Rouge Park revisited

By |2018-01-16T12:17:21-05:00November 25th, 2004|Uncategorized|

DETROIT – Joseph Thompson doesn’t like to drive anywhere near Rouge Park, and who can blame him? Three years ago, Thompson drove through it on his way to a wedding and made the mistake of waving at a guy in a green truck. That guy turned out to be an undercover police officer, and no sooner had Thompson finished flicking his wrist than he was forced over to the side of the road by eight police cars.
Disregarding the suit he was wearing and the wedding invitation on the passenger seat, the officers pulled Thompson from his car, handcuffed him and let loose a barrage of verbal assaults. Taken to Detroit’s 6th Precinct, Thompson was held for over five hours, handcuffed to a folding chair and refused permission to use the restroom.
“They said, ‘We’re gonna get all you fags,'” Thompson remembered. “I asked one of the officers to loosen the handcuffs because they were digging into my wrists. The officer came up to me and tightened them even more.”
Finally, Thompson was given an “annoying person” citation and released. He fought the charge in court and won, but it cost him $6,000 in fees by the time his car, which had been impounded, was returned to him.
That still wasn’t the end of it, though. A week later, Thompson was on his way home from work and near the park when one of the unmarked police vehicles began following him. Days later, Thompson passed out at work.
“I couldn’t breathe and was placed on oxygen,” he said. “The doctors said it was due to stress and the trauma of the incident.”
Thompson knew he had been wronged, but finding someone to help him make it right proved to be a challenge.
“Nobody wanted to take my case,” he said, recalling his search for an attorney that only ended this past summer when he was taken on by the Rasor Law Firm in Royal Oak. “I was looking the whole time. I almost gave up.”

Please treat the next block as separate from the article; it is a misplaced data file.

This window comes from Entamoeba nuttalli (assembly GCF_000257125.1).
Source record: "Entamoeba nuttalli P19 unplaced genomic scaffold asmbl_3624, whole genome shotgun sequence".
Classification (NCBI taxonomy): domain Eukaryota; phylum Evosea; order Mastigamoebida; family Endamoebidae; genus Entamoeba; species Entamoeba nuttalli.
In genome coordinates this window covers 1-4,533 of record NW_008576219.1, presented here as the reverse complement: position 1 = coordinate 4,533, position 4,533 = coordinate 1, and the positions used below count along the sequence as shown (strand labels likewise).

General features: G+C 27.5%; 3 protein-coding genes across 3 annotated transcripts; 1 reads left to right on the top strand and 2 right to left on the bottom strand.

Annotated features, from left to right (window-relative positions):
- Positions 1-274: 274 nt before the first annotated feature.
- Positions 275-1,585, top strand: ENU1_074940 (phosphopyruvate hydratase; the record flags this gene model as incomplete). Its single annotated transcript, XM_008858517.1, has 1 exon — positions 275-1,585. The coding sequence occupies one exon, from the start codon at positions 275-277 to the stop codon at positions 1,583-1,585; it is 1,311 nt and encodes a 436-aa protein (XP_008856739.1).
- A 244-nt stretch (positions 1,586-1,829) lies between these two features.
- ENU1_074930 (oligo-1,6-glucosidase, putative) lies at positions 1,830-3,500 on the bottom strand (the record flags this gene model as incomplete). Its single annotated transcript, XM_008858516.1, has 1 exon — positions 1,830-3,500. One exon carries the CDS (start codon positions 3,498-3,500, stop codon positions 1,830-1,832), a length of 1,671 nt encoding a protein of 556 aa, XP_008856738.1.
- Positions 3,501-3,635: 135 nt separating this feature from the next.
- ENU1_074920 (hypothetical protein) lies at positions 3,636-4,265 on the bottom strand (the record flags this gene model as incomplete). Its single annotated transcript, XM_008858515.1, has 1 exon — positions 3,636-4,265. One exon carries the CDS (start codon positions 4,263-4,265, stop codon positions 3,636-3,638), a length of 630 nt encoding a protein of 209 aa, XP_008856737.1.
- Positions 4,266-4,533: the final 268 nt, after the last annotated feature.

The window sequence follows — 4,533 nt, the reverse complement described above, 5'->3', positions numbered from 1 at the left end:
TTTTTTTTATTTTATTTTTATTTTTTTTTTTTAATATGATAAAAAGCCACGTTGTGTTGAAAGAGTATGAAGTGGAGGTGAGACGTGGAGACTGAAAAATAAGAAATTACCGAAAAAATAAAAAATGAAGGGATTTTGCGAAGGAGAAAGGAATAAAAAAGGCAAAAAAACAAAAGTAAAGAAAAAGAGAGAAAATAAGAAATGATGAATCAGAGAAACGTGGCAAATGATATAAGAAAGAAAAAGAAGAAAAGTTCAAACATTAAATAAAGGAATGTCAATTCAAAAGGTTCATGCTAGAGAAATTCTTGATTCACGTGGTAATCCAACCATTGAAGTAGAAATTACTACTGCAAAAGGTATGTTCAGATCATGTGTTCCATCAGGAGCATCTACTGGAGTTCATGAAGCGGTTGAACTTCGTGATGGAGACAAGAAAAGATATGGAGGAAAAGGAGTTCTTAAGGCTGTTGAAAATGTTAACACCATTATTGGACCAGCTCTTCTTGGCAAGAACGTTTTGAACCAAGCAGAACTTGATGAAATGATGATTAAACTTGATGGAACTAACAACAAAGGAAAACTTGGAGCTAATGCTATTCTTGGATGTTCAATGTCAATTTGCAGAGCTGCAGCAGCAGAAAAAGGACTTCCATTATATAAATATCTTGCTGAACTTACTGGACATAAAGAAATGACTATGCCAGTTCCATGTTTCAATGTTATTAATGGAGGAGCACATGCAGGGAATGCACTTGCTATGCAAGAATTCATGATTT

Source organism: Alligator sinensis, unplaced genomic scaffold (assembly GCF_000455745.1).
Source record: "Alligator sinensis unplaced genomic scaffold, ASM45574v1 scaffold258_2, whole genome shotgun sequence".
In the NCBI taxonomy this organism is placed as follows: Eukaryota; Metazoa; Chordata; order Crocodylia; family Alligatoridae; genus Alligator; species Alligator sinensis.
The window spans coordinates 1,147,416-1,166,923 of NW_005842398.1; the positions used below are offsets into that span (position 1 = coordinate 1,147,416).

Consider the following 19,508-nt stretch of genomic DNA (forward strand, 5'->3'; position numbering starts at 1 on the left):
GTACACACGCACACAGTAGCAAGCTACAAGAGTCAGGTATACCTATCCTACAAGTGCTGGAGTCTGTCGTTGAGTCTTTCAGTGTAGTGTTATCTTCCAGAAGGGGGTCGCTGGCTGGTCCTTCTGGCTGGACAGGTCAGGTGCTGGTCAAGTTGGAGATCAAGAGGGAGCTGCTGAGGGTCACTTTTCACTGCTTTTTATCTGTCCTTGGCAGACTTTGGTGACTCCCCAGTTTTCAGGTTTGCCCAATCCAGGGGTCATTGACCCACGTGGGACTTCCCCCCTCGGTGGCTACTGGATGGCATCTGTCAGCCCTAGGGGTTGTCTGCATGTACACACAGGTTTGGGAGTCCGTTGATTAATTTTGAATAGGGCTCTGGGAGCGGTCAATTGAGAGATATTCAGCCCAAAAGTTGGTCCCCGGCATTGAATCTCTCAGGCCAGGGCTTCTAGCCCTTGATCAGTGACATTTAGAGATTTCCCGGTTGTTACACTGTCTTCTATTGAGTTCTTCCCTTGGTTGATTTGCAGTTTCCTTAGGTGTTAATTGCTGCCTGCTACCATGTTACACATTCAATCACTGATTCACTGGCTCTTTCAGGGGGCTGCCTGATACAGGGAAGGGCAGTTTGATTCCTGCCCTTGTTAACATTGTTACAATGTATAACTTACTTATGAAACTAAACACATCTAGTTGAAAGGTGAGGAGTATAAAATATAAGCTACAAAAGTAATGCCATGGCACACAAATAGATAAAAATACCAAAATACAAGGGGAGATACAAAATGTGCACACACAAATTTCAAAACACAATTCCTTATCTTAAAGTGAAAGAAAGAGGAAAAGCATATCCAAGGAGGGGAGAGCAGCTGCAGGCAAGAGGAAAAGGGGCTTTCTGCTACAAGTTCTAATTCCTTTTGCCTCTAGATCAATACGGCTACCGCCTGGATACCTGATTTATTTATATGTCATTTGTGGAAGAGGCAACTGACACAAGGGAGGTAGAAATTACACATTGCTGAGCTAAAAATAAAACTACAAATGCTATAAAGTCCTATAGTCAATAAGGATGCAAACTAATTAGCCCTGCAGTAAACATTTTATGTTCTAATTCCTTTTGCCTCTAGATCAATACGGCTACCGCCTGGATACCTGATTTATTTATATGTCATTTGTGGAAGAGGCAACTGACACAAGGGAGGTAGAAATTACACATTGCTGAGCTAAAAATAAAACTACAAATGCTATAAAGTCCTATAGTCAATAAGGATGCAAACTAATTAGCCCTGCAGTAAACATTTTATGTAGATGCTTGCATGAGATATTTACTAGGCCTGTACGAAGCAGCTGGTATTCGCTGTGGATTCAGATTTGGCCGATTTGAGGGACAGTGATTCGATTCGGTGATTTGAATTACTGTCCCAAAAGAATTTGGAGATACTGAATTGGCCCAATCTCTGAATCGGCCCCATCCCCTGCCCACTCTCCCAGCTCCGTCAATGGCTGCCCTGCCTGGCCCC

Luckily for Thompson, he had the resolve to keep going. Just months after finding representation, the City of Detroit opted to settle for an undisclosed amount rather than fight the case in court.
“I think the City of Detroit knew that they had liability for it,” said James Rasor, Thompson’s co-counsel. “They had a couple of bad officers running a poorly thought out operation that was mean spirited and was vile and the city knew they had liability for it and they paid for it, and I’m very happy with the result for the client.”
Thompson’s feelings are mixed. He’s happy with the settlement but three years after his arrest still suffers from anxiety attacks as a result of the episode.
“I’m an American citizen and I felt that all my rights as an American, that I didn’t have any,” he said. “I was arrested for no reason. I’ll never forget that. It was by the grace of God that I survived without having a nervous breakdown.”
Thompson said he is unsure what he will do with his settlement money. For now, he’s simply trying to rebuild his life.
“The money is wonderful and I’m glad they settled for what they did, but will the memory ever go away? I don’t know. I hope it will heal like a cut and at least not hurt as bad. I don’t know if there’s enough money in the world to make me feel better about what happened. If I had to do it all over again, I never would have drove through the park.”

About the Author:

Jason A. Michael
Jason A. Michael earned a bachelor’s degree in journalism from Wayne State University before joining Between The Lines as a contributing writer in 1999. Jason has received both the Spirit of Detroit Award (presented by the Detroit City Council) and the Media Award from the Community Pride Banquet & Awards Ceremony for his writing and activism. Jason is also an Essence magazine bestselling author having written the authorized biography "Strength Of A Woman: The Phyllis Hyman Story," which he released on his own JAM Books imprint.